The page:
Reviewed by Herb Levy

HOLLYWOOD DOMINO (Hasbro Games/Parker Brothers, 2-8 players, ages 12 and up, about an hour; $32.99)


Some games are classics whose popularity lasts for generations, sometimes even hundreds of years. Such a game is dominoes and, in maintaining its popularity, dominoes has undergone many variations through the years. The latest domino variation to hit the gaming tables comes under the Hasbro Games/Parker Brothers imprint with a Hollywood theme and a spectacular production: Hollywood Domino.

Hollywood Domino comes in a suitcase style and stylish black box with gold lettering. But the box is nothing compared to the outstanding quality of the pieces themselves. In keeping with the movie theme, there is a Red Carpet, 8 movie markers. a Mr. Hollywood Domino marker, score pad and 95 Hollywood Domino tiles. These tiles are heavy and gorgeous and, in keeping with the movie theme, look like pieces of film that you splice together to create your own movie masterpiece.hollywooddominobox

The game itself plays very much like Mexican Train Dominoes with a few touches to give it a theme and its own personality. The game is played in 13 rounds with each round starting with a double domino placed in the center of the star. Hollywood Domino starts with a double 12 in its center star and players branch out from there. (Subsequent rounds are started with the next lowest double domino.) On turn, each player tries to play at least one domino, the object being to get rid of all your pieces and score the lowest number of points.

As in Mexican Train Dominoes, players begin by laying out dominoes, number to number. You may always play a matching tile on your own line of pieces (your “film” in game terms). In addition, there is the “red carpet” where ANYONE may lay a matching tile. If you find yourself unable to play a tile, you have to draw from the unused dominoes (the “Boneyard”). If the drawn tile can be played you may do so. Otherwise, that tile
into you hand. In addition, you must place your Movie Maker token on the last played tile of your film, announcing that anyone can make a “cameo appearance” on your film by playing one of their tiles there, thereby opening up a third venue for the other players. Your Movie Maker token stays (and your film open to “cameos”) until you are finally able to play a tile on your own film. Finally, there are a few special tiles and moves to spice up things.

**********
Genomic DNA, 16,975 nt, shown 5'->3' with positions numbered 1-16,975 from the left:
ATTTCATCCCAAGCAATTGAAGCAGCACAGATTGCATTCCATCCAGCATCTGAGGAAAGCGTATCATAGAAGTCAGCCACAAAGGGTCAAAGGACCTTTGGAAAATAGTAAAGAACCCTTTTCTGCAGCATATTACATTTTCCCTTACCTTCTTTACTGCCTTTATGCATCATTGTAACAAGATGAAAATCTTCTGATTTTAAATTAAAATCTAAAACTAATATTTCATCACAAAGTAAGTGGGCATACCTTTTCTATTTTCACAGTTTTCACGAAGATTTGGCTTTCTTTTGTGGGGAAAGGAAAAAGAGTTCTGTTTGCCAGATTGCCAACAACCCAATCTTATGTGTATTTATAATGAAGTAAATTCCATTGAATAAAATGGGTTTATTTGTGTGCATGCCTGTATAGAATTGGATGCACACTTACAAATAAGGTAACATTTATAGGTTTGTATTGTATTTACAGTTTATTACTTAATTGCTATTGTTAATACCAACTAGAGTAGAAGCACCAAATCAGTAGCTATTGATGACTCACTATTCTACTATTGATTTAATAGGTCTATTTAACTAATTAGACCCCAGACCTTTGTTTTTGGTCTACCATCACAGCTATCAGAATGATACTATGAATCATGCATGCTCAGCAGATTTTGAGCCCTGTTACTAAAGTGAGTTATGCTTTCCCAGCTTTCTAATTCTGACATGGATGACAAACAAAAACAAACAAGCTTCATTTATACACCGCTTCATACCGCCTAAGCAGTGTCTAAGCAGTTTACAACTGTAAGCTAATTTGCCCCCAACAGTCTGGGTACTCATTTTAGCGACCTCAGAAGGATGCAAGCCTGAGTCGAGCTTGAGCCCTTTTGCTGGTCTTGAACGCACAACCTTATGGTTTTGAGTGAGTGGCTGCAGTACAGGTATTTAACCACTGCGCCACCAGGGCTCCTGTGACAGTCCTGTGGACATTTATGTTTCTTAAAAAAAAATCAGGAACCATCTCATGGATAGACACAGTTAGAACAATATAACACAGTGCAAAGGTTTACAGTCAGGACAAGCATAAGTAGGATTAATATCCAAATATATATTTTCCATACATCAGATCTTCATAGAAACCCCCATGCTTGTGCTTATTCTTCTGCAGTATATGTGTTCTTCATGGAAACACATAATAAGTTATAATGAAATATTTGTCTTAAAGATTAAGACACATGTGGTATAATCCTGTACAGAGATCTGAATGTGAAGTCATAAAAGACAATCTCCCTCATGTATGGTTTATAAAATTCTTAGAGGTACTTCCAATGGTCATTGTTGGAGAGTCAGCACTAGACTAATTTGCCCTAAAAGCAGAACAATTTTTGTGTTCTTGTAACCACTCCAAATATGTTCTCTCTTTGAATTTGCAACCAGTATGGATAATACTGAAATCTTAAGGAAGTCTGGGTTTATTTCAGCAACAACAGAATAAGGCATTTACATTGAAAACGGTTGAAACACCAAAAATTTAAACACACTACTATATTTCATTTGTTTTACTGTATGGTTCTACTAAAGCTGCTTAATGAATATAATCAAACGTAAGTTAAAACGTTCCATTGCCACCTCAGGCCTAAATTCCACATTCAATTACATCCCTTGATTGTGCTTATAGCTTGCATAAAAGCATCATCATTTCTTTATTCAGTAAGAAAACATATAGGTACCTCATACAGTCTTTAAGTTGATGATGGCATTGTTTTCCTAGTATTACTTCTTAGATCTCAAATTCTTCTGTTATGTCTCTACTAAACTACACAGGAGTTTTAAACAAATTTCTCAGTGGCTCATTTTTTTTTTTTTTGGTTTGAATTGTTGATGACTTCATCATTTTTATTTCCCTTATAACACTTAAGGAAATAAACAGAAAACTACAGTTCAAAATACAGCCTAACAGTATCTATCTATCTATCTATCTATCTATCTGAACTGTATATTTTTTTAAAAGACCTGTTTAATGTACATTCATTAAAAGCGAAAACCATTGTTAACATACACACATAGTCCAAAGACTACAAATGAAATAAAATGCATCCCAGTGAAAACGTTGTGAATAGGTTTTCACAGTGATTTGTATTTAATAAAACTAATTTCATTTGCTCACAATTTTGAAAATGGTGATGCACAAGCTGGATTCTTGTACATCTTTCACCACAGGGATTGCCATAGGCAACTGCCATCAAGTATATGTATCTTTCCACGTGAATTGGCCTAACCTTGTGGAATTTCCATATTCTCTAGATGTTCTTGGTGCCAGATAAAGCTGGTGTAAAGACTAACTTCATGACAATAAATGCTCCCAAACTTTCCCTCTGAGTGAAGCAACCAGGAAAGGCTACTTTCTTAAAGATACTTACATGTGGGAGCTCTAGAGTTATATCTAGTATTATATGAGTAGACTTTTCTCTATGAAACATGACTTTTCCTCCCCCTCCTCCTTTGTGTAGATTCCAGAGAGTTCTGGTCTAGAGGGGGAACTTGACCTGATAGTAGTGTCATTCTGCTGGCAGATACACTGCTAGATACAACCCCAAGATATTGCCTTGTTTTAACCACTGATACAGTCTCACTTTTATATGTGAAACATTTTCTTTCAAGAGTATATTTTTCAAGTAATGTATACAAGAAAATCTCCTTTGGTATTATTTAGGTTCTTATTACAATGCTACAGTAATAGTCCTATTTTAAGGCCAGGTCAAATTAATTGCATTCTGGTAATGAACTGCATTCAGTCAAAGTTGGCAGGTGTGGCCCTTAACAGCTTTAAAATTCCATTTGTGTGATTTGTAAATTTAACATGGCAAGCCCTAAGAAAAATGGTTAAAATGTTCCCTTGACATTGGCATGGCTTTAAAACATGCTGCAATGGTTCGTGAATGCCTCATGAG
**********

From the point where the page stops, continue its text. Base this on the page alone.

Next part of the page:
When double tiles (tiles displaying the same number on both ends) are played, they must be immediately “closed” by playing a tile of a matching number. If you can’t close a double, you must draw another tile and the next player must close the double. If you can close the double, you may play up to two more doubles in your hand (but must close each before playing another). A second double is called a “sequel”; a third is a “trilogy”. (Playing a trilogy allows you to skip the requirement of closing a double. However, the NEXT player must close it if possible.)

The Blockbuster tile (which is one big star) is powerful. It is played sideways and then you may play as many tiles are you can leading from it that match each other. (However, the first tile played MUST match the tile just above the Blockbuster.) The double-starred Stunt Double tile is wild; it will match any tile played and may be closed with any other numbered tile. But there is a “Scene stealer” rule. Any player who has the actual tile that matches the two numbers on both ends of the Stunt Double may replace the Stunt Double tile with the “real” one and then use the Stunt Double on a subsequent turn. The final special tile is the Comeback. This tile, which looks like a movie ticket, is a keeper. If you have this when the round ends, your score is reduced to that of the lowest scoring player. If that player happens to be you, your score drops to zero!

When a player is able to play his final tile, the round is over. The total number of all the numbers on tiles left in each player’s hand is each player’s score. Added to that are any unplayed special tiles still held. These are costly. An unused Blockbuster adds 20 points to your score; an unused Stunt Double adds 30.

Once a round is completed, the next round begins. The game continues until the last round is played. (Although 13 rounds make for a complete game, that might be a bit too long in some circumstances. Fortunately, you can certainly adjust the number of rounds to keep the game within the confines of specified playing times without losing any play value.) The player with the LOWEST accumulated score wins the game.

The classic game of dominoes gets the Hollywood treatment in Hollywood Domino, a sterling example of how a traditional game can be transformed into a spectacular visual tour de force. The tiles are a tactile treat and the film motif scores points too. We’ve seen transformations of this type. Several years ago, Milton Bradley took Reiner Knizia’s Flnke Pinke card game and gave it the “beautiful tile treatment” renaming it Quandary (reviewed for us by Sid Sackson in the Summer 1997 GA REPORT). Sid’s own Acquire got a similar high class upgrade under the Hasbro/Avalon Hill label a few years later (and featured in the Spring 2000 GA REPORT.) While hard core gamers may not warm to yet another domino game, it is hard not be impressed with the first class production value of this Hollywood production, one that is sure to impress the casual gamer in your circle of friends. – – – – – Herb Levy


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